Racial and Ethnic Differences in Heart Failure Outcomes

Study Questions:

Are there racial and ethnic differences in outcomes after heart failure (HF) hospitalization in patients with similar access to care?

Methods:

The study authors performed a retrospective study evaluating the impact of race and ethnicity on outcomes in 8,532 HF hospitalizations at 11 hospitals in New York City from 2007 to 2010. They evaluated 30- and 90-day readmission and 30-day and 1-year mortality rates. They utilized generalized estimating equations for associations between ethnicity and race and outcomes. They adjusted for covariates, including demographics, utilization/access variables, insurance status, socioeconomic status, clinical variables, and comorbid conditions, and included a fixed-effect for the hospital to which the patient presented.

Results:

The study authors found that 51% of patients were black (n = 4,305), 29% Hispanics (n = 2,449), 18% whites (n = 1,494), and 3% were Asians (n = 284). They found that Asians and blacks had lower 1-year mortality compared with whites (1-year mortality rates were 31% for whites, 20% for blacks, 24% for Hispanics, and 16% for Asians; p < 0.0001) with adjusted odds ratios (aORs) of 0.75 (95% confidence interval [CI], 0.59-0.94) and 0.57 (95% CI, 0.38-0.85), respectively, whereas rates for Hispanics were not significantly different (aOR, 0.81; 95% CI, 0.64-1.03). Hispanics had higher odds of readmission than whites (aOR, 1.27; 95% CI, 1.03-1.57) at 30 (aOR, 1.40; 95% CI, 1.15-1.70) and 90 days.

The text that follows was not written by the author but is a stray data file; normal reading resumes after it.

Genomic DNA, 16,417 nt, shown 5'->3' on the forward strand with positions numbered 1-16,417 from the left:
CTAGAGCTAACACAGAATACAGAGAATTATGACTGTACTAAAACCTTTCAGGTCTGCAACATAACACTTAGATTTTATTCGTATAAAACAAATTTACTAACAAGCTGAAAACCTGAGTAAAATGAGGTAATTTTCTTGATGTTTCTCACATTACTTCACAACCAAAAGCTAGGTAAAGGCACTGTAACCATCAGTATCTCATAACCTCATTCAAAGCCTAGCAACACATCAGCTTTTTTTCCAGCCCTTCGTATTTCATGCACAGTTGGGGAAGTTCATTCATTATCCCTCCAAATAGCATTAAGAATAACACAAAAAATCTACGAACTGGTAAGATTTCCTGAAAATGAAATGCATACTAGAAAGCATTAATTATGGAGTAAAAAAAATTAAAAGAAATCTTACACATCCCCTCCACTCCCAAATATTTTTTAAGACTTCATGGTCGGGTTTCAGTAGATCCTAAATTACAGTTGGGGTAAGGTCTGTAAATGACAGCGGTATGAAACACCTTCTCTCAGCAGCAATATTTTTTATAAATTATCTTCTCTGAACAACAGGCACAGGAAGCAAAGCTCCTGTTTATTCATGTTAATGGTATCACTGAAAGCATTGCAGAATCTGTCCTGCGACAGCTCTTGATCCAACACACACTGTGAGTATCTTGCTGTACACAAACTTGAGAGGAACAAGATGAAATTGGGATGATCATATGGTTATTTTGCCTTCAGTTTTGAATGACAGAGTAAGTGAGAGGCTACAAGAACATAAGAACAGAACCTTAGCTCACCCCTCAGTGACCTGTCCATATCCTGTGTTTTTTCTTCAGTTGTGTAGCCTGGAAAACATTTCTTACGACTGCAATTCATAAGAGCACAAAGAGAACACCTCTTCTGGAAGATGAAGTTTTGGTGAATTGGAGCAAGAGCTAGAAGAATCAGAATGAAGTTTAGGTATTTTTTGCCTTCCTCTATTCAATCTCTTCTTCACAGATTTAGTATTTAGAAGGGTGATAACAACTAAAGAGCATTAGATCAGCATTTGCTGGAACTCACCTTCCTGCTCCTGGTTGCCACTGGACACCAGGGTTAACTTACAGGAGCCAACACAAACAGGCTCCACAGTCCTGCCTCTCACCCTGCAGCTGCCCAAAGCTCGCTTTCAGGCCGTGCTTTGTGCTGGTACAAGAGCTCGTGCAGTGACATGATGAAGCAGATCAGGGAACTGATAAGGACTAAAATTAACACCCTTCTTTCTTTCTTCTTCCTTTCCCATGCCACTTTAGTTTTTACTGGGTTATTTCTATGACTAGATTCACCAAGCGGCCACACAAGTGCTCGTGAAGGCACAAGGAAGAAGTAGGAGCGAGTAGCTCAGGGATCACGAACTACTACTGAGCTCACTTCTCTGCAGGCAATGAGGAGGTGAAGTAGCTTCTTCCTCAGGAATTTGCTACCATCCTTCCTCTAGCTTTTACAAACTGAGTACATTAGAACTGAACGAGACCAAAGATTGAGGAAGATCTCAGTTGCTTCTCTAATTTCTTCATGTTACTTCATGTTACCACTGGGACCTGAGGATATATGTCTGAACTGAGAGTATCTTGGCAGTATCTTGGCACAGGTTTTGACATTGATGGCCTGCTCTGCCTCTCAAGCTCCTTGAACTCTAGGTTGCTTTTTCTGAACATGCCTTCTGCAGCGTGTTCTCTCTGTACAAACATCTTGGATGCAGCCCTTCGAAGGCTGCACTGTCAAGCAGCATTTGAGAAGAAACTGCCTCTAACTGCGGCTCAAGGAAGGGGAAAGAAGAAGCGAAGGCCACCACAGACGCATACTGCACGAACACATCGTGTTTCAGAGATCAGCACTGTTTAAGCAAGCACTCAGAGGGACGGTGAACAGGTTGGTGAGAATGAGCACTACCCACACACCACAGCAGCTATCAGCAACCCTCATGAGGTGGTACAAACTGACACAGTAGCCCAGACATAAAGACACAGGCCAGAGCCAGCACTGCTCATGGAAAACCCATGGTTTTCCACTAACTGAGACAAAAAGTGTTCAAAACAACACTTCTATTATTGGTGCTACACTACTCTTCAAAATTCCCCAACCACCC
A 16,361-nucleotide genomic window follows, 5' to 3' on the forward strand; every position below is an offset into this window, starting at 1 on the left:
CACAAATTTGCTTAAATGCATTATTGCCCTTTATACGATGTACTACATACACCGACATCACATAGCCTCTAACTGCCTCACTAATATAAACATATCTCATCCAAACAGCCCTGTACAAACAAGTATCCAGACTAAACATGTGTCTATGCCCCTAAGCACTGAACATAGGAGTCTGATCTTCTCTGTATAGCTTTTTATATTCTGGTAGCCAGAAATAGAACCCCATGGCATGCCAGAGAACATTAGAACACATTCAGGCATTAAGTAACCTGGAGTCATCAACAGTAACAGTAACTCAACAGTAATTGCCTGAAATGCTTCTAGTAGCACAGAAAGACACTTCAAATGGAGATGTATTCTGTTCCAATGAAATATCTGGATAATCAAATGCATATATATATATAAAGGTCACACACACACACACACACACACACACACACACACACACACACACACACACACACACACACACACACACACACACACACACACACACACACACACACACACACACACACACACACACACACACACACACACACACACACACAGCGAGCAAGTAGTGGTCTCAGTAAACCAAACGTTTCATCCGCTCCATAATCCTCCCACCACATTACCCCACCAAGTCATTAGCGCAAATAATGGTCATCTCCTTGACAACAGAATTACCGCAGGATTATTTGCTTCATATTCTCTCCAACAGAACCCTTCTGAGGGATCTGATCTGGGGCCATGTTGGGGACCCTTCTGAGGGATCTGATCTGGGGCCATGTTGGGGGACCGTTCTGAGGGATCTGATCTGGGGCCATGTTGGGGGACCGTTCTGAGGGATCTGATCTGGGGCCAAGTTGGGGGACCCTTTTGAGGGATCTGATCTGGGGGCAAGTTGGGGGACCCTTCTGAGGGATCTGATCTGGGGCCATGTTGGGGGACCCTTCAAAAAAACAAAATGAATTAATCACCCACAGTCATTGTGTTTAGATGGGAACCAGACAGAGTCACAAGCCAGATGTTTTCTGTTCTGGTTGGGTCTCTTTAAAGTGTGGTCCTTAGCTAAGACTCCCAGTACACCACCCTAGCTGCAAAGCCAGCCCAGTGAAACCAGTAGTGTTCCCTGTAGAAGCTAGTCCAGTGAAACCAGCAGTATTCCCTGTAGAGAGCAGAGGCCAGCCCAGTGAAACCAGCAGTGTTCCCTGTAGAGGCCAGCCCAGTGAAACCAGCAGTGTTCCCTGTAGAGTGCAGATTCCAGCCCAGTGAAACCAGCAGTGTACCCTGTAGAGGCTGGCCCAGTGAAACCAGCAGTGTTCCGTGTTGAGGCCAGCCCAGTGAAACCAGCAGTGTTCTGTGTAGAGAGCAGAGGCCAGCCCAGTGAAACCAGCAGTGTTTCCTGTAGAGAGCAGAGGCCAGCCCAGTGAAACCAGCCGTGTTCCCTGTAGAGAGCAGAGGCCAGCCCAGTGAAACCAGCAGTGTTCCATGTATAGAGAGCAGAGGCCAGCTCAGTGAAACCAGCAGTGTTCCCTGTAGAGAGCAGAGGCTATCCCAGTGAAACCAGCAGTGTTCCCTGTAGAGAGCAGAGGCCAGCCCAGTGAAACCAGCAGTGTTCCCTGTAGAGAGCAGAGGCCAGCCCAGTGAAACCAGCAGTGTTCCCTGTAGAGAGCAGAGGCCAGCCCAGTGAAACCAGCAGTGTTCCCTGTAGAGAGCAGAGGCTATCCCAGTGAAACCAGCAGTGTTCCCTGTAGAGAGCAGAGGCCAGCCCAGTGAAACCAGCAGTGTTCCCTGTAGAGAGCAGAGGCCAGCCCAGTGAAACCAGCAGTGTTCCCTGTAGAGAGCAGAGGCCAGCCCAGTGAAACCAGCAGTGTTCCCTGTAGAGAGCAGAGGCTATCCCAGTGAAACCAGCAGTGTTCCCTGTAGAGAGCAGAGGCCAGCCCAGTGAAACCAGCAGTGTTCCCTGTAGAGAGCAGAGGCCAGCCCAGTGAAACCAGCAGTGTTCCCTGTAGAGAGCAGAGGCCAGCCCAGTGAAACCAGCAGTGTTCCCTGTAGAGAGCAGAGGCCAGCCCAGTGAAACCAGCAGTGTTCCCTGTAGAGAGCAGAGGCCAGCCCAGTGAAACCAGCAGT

Conclusions:

The authors concluded that access to health care, by itself, may not be adequate to ameliorate racial and ethnic disparities in HF outcomes.

Perspective:

This study supports earlier data that access to health care by itself is not adequate to ameliorate racial and ethnic disparities in clinical care. The differences in pathophysiology of HF in different ethnic groups require that clinicians tailor therapy accordingly. Another approach to eliminate disparities is to increase awareness about unconscious biases in management of medical care. The first step would be to evaluate one’s own tendency for bias by doing the Implicit Association Test at https://implicit.harvard.edu/implicit/takeatest.html. Moreover, this paper should prompt further investigation on eliminating racial and ethnic disparities in HF outcomes.

Clinical Topics: Heart Failure and Cardiomyopathies, Acute Heart Failure

Keywords: African Americans, Asian Americans, Ethnic Groups, Health Services Accessibility, Heart Failure, Hispanic Americans, Insurance Coverage, Outcome Assessment (Health Care), Patient Readmission, Social Class


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